Weight-Loss Metabolism Myths
“My problem is I have a slow metabolism,” complained the larger of the two.
Of course, I didn’t stride up and pronounce: “Excuse me madam but I’m afraid you’re mistaken.”
There were three reasons for not doing so: 1) I’m not in the habit of using the word madam; 2) It’s not very polite to eavesdrop; 3) I wasn’t actually afraid she was mistaken – I was glad she was wrong because had she been correct it would mean that the difficulty so many people have in losing weight is much more a physiological issue than a psychological one.
But the woman was making an excuse (even if she sincerely believed she had a low metabolism and even if she happened to have an underactive thyroid gland (hypothydroidism) ).
By blaming her metabolism, she was avoiding responsibility – in other words she was saying it wasn’t her fault she was fat.
It’s understandable, of course, because people don’t want to think they’re to blame for a particular predicament.
But one of the key factors I teach clients who come to see me is to accept responsibility – and that means: ditch the excuses.
For those who like facts, there are plenty of details about metabolism to be found on medical websites and journals. A basic explanation is that metabolism is a chemical process within the body which helps us function and this process demands energy. The basal metabolic rate (BMR) refers to the minimum amount of energy that the body needs for this process. Factors affecting BMR are indeed size, age and gender but these are linked to muscle. Our muscle cells need more energy than fat cells. So it’s true that women who, in general, tend naturally to have less muscle and more fat than men, burn less energy than men and, therefore, require fewer calories in their daily food intake.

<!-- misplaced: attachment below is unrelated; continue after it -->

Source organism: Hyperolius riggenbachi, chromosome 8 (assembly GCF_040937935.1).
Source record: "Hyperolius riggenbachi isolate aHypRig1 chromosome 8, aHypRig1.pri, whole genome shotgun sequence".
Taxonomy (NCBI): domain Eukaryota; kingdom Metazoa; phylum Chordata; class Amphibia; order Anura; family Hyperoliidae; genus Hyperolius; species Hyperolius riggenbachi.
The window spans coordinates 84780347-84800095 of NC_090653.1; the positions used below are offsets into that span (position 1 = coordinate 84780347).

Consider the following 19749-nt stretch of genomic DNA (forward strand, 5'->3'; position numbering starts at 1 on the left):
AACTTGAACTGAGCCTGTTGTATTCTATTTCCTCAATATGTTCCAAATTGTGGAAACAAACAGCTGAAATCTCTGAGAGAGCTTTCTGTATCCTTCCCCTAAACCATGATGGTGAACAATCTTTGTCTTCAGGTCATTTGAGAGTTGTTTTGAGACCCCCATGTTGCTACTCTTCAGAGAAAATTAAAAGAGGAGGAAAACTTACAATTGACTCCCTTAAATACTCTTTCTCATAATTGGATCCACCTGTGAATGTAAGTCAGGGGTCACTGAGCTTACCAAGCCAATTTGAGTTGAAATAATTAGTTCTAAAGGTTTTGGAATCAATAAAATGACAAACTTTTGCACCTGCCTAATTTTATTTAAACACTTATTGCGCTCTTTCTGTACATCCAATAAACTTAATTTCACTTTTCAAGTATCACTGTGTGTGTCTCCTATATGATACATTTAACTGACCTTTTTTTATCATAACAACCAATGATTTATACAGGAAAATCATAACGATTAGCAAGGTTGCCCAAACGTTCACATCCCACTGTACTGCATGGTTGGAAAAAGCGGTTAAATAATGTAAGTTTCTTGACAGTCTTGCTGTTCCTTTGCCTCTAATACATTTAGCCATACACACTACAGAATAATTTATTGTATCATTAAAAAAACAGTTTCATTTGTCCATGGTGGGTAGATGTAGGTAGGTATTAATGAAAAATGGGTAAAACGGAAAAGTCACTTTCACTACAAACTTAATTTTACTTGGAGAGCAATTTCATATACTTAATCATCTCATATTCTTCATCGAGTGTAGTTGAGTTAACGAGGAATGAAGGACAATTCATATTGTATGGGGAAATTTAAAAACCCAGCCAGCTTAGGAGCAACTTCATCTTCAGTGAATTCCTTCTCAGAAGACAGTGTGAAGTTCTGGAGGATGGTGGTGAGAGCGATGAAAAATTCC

It doesn’t follow, though, that overweight people have a lower metabolism than thin people – the opposite appears to be the case – the fatter person requires more energy to maintain his or her weight and is therefore burning off more calories. The good news, though, is that heavier people, as a consequence, can lose more pounds quicker than thinner people by simply eating less. The main problem, however, is that too many people underestimate just how much they really do eat and drink on a daily basis.
And that is the fundamental issue I address with clients. Because I know that people can change, I guide clients towards adopting a new lifestyle attitude and to take responsibility for their own health and well-being. It’s not a matter of faddy diets or punishing gym regimes – it’s a matter of self-awareness.
I’m happy to say that I have the results to prove it works.
Oh, and by the way, if you happen to be chatting in the park any time soon I promise not to eavesdrop.